About a year ago I began talking with a new client about reputation management. This person, who I will refer to as Jane, through no fault of her own, had become embroiled in a situation that created some negative press. Her name was featured in online news stories on several sites.
She was eventually found innocent and never charged, but the original news articles had damaged her reputation.
Now, years later, these old stories still showed up in search results when someone searched for Jane online. She wanted to know if there was anything that could be done to make these old articles go away.
While you can’t make old stories or web pages go away, there is a strategy you can employ and it involves online marketing.
First, let’s review how Google’s search algorithm ranks sites in its search results. There are a number of website factors that Google considers. One is the number of other sites that link to it and another is the regular addition of new, current content.
By their very nature, news sites have a large number of both of these factors, so they tend to rank very high in search results. If there is a negative story from years ago that ranks high, it’s probably because there has not been any current content or news story to take its place.
In the case of Jane, the only online stories about her were the ones that were negative. The solution, then, was to create new content that would push the old content down into the lower search results.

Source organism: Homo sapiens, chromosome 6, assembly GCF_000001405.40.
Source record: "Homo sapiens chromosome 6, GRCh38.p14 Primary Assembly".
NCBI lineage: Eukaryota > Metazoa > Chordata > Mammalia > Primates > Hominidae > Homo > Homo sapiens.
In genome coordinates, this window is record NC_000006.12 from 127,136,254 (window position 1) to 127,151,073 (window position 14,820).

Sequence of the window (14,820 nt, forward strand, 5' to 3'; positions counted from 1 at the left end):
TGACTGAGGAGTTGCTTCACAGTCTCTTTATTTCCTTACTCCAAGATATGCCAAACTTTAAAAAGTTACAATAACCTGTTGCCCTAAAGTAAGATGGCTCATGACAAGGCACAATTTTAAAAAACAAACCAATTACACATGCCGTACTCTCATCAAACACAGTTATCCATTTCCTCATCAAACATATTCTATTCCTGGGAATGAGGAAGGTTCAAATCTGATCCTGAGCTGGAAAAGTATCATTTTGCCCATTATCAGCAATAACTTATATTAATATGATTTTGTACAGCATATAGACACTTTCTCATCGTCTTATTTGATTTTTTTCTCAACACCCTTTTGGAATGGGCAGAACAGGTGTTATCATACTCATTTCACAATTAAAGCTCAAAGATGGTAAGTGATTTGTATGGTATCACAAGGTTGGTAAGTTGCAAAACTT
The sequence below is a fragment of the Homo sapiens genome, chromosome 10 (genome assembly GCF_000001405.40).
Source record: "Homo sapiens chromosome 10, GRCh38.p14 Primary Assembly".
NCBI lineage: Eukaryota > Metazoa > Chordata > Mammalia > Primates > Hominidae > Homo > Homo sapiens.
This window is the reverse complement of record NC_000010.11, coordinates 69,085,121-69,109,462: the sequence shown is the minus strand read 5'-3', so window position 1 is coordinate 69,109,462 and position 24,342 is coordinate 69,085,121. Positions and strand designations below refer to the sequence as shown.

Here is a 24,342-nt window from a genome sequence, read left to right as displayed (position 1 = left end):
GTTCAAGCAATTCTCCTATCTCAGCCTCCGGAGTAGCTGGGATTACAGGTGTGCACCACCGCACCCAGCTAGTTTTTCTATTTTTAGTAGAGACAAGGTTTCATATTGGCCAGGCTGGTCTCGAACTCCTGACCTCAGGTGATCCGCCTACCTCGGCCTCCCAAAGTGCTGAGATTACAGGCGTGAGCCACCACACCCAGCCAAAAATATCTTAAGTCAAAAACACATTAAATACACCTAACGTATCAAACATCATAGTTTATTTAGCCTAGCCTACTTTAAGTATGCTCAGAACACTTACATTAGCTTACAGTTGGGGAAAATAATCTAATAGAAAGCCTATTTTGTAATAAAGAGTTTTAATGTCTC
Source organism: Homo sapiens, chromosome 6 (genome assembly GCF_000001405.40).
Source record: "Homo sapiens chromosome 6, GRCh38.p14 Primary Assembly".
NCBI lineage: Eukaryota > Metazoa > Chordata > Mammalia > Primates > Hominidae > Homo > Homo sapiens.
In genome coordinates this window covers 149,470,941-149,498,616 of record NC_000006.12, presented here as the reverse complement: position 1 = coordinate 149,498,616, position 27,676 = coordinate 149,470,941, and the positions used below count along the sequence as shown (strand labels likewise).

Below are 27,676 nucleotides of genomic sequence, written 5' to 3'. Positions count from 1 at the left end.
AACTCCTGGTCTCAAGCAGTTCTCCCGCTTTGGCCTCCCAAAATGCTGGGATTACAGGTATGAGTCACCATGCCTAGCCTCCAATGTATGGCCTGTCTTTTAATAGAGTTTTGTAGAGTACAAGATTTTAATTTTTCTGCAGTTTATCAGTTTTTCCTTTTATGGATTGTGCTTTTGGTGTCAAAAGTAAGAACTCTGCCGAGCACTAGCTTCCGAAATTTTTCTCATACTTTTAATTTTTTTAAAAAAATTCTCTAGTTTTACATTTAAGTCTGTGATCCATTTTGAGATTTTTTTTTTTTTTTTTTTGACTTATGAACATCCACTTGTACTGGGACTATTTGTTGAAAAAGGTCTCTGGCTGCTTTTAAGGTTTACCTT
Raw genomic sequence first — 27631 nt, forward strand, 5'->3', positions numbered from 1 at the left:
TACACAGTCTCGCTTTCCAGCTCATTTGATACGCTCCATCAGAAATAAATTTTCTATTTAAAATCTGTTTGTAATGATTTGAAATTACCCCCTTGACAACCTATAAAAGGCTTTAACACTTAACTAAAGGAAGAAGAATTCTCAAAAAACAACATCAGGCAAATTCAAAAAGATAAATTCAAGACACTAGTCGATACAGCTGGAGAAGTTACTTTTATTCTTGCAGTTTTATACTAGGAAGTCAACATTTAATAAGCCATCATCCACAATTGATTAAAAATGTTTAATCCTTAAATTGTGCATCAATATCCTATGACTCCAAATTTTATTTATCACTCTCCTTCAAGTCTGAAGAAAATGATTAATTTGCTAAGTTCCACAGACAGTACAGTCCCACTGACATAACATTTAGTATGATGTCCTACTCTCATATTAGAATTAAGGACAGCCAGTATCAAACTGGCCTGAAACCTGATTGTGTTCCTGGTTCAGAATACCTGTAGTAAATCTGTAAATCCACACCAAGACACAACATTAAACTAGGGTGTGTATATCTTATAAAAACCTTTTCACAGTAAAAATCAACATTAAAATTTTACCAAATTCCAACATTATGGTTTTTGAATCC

We created a website for Jane that had her name in the domain. Then we began a weekly program of blogging. The topics of these blogs were all things with which Jane had a level of professional expertise. Each of them was optimized with variations of her name.
We also promoted these blogs on LinkedIn and Google+, two social sites that are indexed by Google’s search algorithm.
What we were doing was a form of organic SEO and it takes time to develop. We saw no real results for the first five months. Then we began to see our most recent blog articles appear in the top ten search results. We would also see social posts that we made on LinkedIn appear, as well.
In the tenth month, though, we began to gain ground. We had captured three of the top ten search results. The following month, we had four. The program was beginning to work.
That was all accomplished in what we are referring to as the first stage. Since Jane is a business person, the second stage will involve establishing a Google My Business page and a uniform listing for Jane across 70+ publishing sites.
We will also begin a review management program that will seek positive reviews from Jane’s past and current clients. All of these items will further positively impact Google’s rankings when it comes to online searches for Jane’s name. We will report back in 2018 on the effectiveness of Stage Two.
Reputation management programs can be effective, especially if a number of years have passed since the publishing of the negative news articles. Like any online marketing program, though, it takes time to develop. Having the patience to see it through is the key to success.
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Bob Turner is a Small Business Online Marketing Consultant with Social Flair Marketing in Cincinnati, Ohio.
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